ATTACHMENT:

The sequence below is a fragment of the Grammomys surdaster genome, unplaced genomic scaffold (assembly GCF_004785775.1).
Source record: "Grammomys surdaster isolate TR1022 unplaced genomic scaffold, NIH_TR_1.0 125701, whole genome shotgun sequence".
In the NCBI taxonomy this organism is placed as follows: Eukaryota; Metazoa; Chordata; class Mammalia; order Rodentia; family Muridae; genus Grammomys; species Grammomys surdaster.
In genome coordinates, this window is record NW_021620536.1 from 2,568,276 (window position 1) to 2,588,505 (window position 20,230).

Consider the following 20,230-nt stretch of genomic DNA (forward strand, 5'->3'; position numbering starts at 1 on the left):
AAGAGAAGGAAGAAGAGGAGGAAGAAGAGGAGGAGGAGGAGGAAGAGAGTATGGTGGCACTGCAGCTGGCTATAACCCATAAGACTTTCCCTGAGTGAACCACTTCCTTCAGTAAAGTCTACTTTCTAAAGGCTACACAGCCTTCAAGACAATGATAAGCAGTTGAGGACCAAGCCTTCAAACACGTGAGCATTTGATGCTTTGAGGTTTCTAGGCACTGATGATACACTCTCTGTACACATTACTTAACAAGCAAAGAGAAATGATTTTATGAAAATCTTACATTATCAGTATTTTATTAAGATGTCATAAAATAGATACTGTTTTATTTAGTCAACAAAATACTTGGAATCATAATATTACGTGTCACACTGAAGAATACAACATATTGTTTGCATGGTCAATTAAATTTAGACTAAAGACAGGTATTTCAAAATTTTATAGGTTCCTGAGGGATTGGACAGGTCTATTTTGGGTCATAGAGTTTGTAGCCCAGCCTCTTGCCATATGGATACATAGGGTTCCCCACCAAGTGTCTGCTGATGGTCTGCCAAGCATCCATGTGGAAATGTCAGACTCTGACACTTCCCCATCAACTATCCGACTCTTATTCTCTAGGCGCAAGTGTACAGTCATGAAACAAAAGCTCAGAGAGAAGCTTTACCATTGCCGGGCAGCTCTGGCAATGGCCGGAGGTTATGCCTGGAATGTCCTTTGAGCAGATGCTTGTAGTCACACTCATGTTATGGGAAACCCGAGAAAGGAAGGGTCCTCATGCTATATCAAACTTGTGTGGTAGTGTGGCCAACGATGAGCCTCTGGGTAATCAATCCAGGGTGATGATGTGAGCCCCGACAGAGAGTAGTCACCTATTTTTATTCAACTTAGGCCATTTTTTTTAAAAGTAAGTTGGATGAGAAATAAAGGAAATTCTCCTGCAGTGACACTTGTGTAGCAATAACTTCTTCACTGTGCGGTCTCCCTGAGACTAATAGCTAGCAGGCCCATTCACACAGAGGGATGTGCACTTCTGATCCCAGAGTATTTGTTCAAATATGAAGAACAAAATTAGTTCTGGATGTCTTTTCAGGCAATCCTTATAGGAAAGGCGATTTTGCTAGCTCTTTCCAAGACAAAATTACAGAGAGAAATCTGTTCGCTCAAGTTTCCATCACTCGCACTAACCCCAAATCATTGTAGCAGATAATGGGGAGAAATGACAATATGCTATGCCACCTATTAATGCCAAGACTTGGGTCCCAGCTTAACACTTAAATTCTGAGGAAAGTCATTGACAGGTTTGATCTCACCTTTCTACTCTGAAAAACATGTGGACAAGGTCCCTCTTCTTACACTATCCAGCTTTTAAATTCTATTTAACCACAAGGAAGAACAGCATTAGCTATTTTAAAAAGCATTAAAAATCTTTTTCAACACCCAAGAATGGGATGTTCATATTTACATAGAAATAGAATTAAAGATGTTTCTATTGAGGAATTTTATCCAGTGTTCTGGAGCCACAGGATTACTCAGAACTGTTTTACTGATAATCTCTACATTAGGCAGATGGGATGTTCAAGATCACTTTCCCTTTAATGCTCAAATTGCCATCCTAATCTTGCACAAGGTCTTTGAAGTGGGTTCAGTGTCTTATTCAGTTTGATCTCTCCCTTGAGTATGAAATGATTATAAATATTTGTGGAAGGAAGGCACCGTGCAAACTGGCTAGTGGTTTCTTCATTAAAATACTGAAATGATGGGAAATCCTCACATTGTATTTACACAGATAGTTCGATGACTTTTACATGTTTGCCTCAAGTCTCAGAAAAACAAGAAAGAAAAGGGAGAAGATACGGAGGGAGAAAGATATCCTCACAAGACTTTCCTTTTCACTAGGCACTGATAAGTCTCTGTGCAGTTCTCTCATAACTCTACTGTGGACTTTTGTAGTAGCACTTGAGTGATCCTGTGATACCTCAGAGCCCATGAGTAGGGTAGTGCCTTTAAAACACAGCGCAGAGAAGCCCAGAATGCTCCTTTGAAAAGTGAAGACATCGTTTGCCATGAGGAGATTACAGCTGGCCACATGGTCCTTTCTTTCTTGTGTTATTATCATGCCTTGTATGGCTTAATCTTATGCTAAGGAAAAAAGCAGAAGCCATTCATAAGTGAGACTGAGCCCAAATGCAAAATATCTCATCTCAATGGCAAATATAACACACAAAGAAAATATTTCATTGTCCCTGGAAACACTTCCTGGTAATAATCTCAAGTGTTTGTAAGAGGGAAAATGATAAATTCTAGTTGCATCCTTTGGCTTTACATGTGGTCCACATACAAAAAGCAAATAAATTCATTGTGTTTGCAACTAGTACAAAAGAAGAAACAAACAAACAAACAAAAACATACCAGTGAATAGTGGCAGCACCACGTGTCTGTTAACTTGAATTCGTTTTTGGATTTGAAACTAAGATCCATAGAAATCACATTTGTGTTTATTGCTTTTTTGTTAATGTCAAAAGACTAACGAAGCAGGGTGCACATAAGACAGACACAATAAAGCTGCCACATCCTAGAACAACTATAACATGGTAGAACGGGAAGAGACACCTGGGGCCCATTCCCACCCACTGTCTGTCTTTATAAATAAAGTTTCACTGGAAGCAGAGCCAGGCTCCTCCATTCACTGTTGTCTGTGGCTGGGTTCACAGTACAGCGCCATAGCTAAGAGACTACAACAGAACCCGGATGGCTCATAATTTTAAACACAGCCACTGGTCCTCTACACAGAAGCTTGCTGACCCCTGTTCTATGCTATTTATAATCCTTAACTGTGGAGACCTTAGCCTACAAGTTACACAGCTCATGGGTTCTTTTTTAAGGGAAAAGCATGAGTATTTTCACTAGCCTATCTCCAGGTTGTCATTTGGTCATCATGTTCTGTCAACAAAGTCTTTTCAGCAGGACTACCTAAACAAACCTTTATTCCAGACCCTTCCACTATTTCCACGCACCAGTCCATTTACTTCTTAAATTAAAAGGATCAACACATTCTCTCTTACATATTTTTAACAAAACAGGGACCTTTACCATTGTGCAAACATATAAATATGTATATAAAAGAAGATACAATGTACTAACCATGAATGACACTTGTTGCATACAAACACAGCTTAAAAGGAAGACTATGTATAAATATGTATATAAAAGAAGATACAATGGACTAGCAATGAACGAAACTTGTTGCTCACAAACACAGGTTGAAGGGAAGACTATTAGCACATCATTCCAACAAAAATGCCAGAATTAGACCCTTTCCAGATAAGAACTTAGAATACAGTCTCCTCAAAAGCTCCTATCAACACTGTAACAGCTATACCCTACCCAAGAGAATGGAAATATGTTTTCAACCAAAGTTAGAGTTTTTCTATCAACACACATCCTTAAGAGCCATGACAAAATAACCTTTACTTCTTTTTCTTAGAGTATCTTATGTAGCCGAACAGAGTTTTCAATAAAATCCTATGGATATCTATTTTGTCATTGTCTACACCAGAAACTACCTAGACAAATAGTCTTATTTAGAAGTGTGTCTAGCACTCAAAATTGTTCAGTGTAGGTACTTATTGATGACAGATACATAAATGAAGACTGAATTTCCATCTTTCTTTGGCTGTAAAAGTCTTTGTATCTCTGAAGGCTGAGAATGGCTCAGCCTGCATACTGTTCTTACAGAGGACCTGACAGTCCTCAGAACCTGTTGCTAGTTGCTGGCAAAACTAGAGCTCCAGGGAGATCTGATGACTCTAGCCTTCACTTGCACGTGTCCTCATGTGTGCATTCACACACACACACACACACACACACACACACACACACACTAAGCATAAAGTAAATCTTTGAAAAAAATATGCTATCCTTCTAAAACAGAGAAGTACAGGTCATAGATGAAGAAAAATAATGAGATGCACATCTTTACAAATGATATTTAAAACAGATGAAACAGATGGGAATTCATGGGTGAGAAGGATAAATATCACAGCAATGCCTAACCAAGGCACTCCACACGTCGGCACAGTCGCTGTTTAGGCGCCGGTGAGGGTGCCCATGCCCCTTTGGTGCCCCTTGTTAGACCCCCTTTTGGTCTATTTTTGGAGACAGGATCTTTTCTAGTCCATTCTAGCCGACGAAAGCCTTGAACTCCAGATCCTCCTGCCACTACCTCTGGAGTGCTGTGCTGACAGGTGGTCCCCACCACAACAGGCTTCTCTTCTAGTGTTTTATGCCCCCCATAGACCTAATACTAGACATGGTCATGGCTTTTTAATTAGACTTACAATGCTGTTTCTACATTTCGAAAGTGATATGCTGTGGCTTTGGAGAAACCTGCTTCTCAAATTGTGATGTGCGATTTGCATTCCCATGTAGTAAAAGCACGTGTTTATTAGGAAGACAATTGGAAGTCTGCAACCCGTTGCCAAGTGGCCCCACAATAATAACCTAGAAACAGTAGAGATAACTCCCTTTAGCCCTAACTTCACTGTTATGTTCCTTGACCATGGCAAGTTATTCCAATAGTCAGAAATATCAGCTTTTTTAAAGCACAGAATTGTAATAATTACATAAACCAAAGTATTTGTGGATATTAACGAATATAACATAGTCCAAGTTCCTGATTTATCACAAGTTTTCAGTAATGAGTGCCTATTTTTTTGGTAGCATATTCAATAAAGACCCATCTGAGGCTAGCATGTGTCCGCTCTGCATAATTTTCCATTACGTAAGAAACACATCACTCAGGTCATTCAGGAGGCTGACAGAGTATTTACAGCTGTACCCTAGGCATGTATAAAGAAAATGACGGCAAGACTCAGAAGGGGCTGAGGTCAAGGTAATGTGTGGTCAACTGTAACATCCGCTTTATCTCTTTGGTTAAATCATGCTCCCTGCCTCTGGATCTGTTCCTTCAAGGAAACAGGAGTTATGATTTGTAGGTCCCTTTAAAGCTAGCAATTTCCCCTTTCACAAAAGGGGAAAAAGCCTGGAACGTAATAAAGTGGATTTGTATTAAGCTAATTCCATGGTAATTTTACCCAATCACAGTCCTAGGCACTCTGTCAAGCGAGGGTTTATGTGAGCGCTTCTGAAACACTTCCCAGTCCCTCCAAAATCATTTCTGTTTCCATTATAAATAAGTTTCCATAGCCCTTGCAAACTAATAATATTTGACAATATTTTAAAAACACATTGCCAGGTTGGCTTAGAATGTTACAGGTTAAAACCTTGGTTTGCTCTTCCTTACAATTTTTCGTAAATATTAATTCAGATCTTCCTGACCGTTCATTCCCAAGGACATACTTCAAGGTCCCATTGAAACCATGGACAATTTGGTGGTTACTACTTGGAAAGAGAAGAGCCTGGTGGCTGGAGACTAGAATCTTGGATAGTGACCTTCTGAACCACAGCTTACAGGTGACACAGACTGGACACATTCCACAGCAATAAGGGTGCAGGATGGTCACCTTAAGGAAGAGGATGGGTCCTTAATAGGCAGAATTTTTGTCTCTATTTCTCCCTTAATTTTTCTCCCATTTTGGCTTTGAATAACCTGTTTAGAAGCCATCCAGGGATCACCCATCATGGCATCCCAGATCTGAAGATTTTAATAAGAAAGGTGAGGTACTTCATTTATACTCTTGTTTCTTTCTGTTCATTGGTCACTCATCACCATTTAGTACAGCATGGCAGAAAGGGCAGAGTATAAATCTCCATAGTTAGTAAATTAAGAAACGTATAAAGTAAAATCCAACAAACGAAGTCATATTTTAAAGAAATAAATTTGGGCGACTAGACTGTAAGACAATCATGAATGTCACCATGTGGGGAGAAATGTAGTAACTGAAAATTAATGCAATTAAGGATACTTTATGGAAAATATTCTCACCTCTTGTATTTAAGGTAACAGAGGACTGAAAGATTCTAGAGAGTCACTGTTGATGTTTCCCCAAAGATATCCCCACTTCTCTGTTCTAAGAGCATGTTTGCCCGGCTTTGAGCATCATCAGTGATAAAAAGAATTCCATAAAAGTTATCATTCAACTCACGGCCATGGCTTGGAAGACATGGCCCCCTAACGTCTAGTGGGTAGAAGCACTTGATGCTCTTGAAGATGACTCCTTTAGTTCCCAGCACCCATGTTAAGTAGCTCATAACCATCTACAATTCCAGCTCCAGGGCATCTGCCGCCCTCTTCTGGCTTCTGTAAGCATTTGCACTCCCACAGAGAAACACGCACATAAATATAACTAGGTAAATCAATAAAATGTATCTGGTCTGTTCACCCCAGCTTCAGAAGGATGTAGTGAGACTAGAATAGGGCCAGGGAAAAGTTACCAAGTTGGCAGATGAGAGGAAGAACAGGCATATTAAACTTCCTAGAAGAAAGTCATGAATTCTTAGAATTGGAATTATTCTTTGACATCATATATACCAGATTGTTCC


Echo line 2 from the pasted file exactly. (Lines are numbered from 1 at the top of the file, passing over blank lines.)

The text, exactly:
Source record: "Grammomys surdaster isolate TR1022 unplaced genomic scaffold, NIH_TR_1.0 125701, whole genome shotgun sequence".